Thursday, December 1, 2011

Balancing the Scales ~ Selecting the Right EHR for the Life of Your Practice and Your Patients

If we are at or approaching a technological tipping point in the history of healthcare, then it has never been more important for physician practices to select the right electronic health record (EHR) – and there are tangible reasons to believe so.
A recent survey of 400 providers by KLAS found that 35 percent are replacing existing systems, including one third of small practices within that number and 43 percent with 100 physicians or more ("
Ambulatory EMR: Win Rates, Replacements, and Provider Loyalty," Feb. 23).
The industry is regularly updated with financial analyses forecasting growth in the EHR market, such as the June, 2011 report from MarketsandMarkets expecting the U.S. EHR market to reach approximately $6 billion by 2015, up from about $2.2 billion in 2009.
At the same time, patients are increasingly becoming discerning consumers of healthcare and desiring more from technology, meaning they also will be seeking best practices. A recent Dell survey, for example, found 74 percent of patients share the expectation that EHRs should be able to link providers, healthcare institutions, labs and other facilities.
Taken together, as the implementation impact of the meaningful use initiative increasingly becomes evident, it is equally important to approach EHR selection as a starting point or a foundational aspect of long-term business strategy to navigate the future of healthcare and certainly accountable care, payment reform and new payer models yet to come.
So as meaningful use stages progress, PQRS and other quality reporting programs evolve, ICD10, HIPAA 5010 and accountable care take hold, there are foundational criteria for selecting the right EHR solution that can set the right course even before the research begins or an RFP is sent out the door.
At the outset:
• Bring all parties in your practice together into the discussion. Physicians, practice administrators, physician assistants, nurses, medical assistants, billers, schedulers and other staff important to your institution should be heard.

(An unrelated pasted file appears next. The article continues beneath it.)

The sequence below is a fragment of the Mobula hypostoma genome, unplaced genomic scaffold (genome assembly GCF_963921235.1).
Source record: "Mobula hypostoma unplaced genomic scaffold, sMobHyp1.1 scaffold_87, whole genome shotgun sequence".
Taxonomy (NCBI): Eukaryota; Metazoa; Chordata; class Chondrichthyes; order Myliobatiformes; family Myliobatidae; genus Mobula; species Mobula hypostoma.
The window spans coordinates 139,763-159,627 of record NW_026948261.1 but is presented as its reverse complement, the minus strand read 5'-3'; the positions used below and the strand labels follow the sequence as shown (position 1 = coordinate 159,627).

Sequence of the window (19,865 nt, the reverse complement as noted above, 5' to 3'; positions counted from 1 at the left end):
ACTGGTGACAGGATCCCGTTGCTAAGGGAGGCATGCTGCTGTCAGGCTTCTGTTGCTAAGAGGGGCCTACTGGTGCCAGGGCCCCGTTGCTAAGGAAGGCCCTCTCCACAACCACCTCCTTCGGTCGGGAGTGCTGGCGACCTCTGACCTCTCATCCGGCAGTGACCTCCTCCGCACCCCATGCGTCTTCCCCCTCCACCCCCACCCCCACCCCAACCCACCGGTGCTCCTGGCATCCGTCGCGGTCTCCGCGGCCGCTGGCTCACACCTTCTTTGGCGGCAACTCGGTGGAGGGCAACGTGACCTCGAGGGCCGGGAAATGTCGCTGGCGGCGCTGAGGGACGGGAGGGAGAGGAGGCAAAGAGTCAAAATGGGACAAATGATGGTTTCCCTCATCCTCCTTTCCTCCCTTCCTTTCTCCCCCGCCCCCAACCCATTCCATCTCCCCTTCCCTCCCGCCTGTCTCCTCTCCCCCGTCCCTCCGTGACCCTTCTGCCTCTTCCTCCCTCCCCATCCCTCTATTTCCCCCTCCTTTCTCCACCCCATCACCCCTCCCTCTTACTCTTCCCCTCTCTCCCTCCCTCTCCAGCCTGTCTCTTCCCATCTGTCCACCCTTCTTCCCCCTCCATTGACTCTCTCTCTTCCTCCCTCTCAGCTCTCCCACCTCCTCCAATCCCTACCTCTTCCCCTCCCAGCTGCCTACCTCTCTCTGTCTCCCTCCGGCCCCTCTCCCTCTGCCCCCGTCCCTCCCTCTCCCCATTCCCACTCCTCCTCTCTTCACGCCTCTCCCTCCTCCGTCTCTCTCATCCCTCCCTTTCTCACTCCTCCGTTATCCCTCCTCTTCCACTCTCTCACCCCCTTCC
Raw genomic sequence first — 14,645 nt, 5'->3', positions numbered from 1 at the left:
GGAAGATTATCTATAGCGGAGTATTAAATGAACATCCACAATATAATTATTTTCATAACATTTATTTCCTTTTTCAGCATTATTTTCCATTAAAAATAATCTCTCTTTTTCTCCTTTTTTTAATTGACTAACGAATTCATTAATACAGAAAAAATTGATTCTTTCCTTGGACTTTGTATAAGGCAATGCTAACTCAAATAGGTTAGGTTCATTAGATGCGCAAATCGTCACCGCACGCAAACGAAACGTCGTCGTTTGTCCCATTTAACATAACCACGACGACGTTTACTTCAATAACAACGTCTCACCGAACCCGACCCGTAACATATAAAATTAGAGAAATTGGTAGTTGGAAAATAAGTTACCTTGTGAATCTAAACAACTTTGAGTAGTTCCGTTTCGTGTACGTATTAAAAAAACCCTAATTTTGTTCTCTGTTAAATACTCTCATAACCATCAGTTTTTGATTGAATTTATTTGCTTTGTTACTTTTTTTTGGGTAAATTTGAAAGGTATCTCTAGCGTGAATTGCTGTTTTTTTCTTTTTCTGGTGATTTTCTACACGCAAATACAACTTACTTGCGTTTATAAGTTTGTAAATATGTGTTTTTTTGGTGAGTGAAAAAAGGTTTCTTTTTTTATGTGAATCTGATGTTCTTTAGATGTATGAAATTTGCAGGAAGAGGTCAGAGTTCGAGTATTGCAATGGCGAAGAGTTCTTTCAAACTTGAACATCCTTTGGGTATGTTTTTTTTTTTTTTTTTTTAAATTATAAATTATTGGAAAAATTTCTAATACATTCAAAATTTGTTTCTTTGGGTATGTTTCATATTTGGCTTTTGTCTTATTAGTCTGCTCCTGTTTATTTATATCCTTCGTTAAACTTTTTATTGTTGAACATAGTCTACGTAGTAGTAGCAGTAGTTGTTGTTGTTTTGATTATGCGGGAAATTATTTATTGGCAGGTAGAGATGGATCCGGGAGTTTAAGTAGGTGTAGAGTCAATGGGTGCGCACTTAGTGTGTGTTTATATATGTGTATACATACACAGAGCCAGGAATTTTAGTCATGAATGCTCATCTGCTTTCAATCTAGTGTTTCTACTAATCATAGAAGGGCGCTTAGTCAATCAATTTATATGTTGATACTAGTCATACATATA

• Assess practice goals that you want to achieve by adopting an EHR:
- Meaningful use incentives capture?
- Improved internal workflows and practice efficiency?
- Improved patient communication, engagement and satisfaction rates?
- The ability to better exchange data with referring physicians and other health facilities?
- The ability to exchange data with immunization registries and public health agencies?
- The ability to participate in clinical trials and research?
- A system that integrates clinical, financial and administrative tasks for operational simplicity?
- A premise-based or hosted solution?
- How best to position the practice for the future of accountable care and reimbursement model variances?
- All of the above?
It’s also important to ask yourself questions before they are asked of you. For example, do you have an equipped, in-house IT staff or do you require increased levels of support by your EHR solution provider? If you are replacing a system as many are, was it due to insufficient technology – the interfacing of legacy EMR and practice management systems, for example – or that the right system for your needs was not fully investigated on the front end during your last purchase?
Once you have an internal game plan underway, it’s time to start the external process:
• Seek site visits and references only from practices where more than 70 percent of care providers use the EHR solution daily.
• And of those EHRs that are in use widely, make sure they are being used at the point of care with patients.
• Seek like practices, specialties and workflows using the solution in the above manner.
• In accordance with specialty considerations, seek a solution’s ability for customization.
• Also during site visits, seek demonstrations where the exact software and version you are considering is in use.
• Usability is extremely important, so ensure you look for a system that can be flexible to your specific workflows.